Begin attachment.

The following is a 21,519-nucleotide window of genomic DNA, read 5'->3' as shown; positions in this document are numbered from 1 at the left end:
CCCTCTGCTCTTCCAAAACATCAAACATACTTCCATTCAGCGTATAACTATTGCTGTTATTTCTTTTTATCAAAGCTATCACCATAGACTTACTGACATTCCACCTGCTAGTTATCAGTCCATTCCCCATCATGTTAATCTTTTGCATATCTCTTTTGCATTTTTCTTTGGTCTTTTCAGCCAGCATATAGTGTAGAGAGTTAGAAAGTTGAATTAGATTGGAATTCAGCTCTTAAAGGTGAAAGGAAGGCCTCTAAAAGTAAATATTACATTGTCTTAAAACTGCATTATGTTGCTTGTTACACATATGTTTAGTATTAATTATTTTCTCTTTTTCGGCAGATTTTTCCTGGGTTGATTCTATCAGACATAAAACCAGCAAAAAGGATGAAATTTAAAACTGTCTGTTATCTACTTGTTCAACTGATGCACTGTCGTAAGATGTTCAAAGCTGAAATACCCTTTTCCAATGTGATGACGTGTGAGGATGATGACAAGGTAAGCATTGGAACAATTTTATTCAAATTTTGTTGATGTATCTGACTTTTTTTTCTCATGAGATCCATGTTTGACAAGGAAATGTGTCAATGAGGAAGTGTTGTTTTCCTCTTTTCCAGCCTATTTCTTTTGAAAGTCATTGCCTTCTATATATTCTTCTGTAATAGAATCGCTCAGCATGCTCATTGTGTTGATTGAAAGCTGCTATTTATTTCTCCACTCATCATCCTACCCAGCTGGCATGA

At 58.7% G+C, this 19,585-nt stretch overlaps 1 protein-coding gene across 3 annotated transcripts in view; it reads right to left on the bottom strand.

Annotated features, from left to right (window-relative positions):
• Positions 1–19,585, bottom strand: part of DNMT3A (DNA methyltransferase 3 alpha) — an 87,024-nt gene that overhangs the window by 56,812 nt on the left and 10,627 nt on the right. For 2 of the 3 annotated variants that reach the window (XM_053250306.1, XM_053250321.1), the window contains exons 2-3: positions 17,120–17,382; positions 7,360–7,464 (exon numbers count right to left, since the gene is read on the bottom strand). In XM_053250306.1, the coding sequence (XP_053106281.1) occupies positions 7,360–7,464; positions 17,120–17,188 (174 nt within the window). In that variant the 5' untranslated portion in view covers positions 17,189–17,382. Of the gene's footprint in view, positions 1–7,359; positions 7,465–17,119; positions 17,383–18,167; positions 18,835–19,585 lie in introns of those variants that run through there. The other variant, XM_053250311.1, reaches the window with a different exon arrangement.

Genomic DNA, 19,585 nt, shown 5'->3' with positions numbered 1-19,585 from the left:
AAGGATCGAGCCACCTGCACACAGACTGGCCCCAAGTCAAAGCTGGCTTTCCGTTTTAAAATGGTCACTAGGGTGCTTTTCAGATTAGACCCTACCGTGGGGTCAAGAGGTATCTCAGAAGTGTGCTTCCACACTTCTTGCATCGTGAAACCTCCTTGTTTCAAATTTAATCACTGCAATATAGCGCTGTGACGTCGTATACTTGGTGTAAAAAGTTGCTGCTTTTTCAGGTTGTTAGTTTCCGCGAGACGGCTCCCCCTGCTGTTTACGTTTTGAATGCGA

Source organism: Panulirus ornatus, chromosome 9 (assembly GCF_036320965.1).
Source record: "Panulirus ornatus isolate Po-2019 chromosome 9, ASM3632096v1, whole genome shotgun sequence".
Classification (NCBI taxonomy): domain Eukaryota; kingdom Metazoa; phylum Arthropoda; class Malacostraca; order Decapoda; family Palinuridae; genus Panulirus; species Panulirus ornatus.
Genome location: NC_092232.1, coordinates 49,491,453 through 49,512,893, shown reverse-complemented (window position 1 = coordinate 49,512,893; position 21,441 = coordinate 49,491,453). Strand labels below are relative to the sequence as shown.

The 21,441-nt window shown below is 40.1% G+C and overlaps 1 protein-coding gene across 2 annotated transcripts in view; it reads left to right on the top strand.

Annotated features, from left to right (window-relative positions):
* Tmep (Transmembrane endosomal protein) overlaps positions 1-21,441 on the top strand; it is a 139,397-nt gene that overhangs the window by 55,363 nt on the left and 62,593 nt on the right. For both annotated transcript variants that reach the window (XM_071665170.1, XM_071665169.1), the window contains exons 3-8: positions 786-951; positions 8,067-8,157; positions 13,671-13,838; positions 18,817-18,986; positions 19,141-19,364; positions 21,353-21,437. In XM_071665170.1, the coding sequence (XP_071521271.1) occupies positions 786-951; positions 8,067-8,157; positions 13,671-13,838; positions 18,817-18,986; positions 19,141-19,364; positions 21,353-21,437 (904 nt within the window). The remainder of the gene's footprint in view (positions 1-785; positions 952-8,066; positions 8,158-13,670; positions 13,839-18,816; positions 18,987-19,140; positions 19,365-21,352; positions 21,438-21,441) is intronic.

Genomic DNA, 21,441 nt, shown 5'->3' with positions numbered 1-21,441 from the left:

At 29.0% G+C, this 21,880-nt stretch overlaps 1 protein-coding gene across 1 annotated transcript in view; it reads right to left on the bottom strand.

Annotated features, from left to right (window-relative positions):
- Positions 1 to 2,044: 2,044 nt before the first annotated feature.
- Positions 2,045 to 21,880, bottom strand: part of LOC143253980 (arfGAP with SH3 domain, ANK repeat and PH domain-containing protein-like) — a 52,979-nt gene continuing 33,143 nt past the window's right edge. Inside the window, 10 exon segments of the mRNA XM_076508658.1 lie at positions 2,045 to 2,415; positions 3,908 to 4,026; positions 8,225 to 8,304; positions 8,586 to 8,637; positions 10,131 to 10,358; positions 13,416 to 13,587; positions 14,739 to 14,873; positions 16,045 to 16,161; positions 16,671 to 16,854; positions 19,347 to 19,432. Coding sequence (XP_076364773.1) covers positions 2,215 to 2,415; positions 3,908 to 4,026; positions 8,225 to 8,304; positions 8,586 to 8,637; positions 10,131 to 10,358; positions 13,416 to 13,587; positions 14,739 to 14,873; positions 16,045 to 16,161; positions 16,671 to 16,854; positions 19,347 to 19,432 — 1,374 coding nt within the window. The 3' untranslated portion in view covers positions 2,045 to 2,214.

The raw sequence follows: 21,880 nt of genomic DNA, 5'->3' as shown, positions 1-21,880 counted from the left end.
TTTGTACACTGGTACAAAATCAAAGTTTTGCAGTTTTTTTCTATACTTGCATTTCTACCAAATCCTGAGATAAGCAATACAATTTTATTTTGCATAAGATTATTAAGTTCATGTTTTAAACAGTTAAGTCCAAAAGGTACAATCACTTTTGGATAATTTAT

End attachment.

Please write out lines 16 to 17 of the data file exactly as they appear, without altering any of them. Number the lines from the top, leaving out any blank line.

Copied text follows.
At 29.0% G+C, this 21,880-nt stretch overlaps 1 protein-coding gene across 1 annotated transcript in view; it reads right to left on the bottom strand.

Annotated features, from left to right (window-relative positions):